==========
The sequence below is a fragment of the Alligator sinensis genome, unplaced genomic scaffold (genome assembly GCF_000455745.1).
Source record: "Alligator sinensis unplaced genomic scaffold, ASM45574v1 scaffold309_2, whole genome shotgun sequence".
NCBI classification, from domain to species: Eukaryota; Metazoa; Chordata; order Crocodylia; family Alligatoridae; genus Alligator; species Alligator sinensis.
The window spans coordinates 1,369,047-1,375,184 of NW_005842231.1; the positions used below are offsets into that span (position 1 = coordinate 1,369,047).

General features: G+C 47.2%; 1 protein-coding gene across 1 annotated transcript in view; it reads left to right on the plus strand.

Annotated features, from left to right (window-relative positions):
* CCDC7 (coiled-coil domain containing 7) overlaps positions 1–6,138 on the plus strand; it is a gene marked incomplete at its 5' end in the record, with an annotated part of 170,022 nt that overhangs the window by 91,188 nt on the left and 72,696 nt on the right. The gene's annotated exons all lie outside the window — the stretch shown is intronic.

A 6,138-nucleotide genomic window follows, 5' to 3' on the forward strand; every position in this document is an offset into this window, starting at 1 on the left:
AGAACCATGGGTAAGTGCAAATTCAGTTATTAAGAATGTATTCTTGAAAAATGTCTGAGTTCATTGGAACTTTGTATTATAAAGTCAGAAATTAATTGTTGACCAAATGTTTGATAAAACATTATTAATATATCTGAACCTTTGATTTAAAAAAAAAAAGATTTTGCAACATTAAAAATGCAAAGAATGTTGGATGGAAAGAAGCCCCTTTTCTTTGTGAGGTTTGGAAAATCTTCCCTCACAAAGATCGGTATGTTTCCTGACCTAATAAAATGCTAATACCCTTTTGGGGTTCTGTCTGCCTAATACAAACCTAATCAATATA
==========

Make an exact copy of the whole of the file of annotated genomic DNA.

The sequence below is a fragment of the Alligator sinensis genome, unplaced genomic scaffold (genome assembly GCF_000455745.1).
Source record: "Alligator sinensis unplaced genomic scaffold, ASM45574v1 scaffold309_2, whole genome shotgun sequence".
NCBI classification, from domain to species: Eukaryota; Metazoa; Chordata; order Crocodylia; family Alligatoridae; genus Alligator; species Alligator sinensis.
The window spans coordinates 1,369,047-1,375,184 of NW_005842231.1; the positions used below are offsets into that span (position 1 = coordinate 1,369,047).

General features: G+C 47.2%; 1 protein-coding gene across 1 annotated transcript in view; it reads left to right on the plus strand.

Annotated features, from left to right (window-relative positions):
* CCDC7 (coiled-coil domain containing 7) overlaps positions 1–6,138 on the plus strand; it is a gene marked incomplete at its 5' end in the record, with an annotated part of 170,022 nt that overhangs the window by 91,188 nt on the left and 72,696 nt on the right. The gene's annotated exons all lie outside the window — the stretch shown is intronic.

A 6,138-nucleotide genomic window follows, 5' to 3' on the forward strand; every position in this document is an offset into this window, starting at 1 on the left:
AGAACCATGGGTAAGTGCAAATTCAGTTATTAAGAATGTATTCTTGAAAAATGTCTGAGTTCATTGGAACTTTGTATTATAAAGTCAGAAATTAATTGTTGACCAAATGTTTGATAAAACATTATTAATATATCTGAACCTTTGATTTAAAAAAAAAAAGATTTTGCAACATTAAAAATGCAAAGAATGTTGGATGGAAAGAAGCCCCTTTTCTTTGTGAGGTTTGGAAAATCTTCCCTCACAAAGATCGGTATGTTTCCTGACCTAATAAAATGCTAATACCCTTTTGGGGTTCTGTCTGCCTAATACAAACCTAATCAATATA